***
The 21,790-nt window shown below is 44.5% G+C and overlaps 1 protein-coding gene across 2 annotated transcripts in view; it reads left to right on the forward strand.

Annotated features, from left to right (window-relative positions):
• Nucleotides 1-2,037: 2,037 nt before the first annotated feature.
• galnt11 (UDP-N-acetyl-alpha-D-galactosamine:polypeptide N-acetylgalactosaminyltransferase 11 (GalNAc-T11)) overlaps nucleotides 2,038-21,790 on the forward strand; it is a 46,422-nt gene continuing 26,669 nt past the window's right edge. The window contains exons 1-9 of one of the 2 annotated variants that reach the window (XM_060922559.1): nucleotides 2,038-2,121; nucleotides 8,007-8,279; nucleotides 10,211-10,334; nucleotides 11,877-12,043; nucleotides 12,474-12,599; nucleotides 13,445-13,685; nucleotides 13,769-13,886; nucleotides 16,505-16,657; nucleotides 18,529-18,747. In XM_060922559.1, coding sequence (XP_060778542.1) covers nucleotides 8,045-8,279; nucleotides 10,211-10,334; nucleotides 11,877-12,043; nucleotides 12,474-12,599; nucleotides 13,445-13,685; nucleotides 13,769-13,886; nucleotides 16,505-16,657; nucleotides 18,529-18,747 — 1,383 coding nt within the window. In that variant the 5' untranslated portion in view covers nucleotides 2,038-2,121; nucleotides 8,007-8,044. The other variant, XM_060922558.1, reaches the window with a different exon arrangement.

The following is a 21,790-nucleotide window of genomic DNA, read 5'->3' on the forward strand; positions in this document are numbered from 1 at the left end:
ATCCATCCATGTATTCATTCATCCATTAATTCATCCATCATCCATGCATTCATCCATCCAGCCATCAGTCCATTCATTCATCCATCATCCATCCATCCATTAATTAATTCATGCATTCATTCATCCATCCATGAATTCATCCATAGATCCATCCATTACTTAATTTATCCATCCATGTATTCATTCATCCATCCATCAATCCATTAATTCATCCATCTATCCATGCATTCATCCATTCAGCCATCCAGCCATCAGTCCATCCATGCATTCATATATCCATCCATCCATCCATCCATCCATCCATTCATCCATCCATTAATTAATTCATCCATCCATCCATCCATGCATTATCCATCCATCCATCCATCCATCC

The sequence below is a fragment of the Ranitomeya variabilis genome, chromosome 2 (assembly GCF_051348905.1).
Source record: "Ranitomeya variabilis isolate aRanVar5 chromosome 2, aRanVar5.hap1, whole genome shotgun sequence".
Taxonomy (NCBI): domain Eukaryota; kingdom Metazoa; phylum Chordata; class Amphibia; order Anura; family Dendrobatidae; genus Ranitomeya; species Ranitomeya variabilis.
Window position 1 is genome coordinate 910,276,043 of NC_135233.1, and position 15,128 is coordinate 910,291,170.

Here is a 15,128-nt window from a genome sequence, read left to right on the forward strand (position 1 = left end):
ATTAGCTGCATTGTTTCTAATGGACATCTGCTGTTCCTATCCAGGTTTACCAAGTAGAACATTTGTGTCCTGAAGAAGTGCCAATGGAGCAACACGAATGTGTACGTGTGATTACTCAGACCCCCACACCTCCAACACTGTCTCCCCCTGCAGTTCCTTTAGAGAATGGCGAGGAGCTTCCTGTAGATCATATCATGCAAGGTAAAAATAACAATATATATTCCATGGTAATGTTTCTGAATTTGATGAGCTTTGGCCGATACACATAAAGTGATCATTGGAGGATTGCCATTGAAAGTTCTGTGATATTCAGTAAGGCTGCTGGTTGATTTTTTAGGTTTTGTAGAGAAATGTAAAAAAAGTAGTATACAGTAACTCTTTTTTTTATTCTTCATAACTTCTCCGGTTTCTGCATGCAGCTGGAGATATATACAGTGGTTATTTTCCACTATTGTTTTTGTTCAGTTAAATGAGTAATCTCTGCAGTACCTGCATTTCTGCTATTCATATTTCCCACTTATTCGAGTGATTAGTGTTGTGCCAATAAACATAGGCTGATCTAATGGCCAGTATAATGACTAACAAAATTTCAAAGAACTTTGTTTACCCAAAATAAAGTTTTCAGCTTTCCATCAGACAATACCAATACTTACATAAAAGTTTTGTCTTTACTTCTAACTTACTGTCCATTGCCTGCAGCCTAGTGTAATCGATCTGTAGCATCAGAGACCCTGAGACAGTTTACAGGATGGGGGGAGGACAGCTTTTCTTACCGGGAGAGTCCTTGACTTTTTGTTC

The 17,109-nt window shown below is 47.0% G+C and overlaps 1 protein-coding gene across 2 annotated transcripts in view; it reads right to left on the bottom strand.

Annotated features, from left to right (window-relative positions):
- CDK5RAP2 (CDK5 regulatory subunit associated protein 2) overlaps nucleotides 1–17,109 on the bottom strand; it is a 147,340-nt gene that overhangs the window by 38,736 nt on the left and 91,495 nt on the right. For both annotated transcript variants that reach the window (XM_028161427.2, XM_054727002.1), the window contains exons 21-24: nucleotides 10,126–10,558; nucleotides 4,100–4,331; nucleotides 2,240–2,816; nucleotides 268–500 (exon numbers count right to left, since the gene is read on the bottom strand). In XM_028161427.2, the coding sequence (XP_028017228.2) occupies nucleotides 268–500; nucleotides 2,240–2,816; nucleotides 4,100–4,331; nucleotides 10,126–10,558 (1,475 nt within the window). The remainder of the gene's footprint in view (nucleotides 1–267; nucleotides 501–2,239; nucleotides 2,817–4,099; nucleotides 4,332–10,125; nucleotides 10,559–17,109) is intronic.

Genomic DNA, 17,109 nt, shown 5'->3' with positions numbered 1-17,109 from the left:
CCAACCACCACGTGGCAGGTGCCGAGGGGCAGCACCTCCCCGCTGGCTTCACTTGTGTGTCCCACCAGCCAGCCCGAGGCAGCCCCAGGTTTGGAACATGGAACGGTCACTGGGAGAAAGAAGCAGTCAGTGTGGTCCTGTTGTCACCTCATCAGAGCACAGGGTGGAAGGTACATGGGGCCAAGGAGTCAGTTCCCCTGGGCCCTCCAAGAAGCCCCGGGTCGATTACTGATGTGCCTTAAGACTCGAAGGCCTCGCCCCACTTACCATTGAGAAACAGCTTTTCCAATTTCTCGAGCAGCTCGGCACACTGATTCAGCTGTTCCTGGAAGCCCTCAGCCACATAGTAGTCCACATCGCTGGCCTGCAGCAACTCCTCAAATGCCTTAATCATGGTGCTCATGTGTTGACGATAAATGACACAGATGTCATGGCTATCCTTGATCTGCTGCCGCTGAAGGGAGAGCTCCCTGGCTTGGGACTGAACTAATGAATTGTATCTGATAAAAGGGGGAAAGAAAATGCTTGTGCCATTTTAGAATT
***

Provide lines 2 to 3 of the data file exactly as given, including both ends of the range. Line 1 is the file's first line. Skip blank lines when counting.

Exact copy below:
Annotated features, from left to right (window-relative positions):
• Nucleotides 1-2,037: 2,037 nt before the first annotated feature.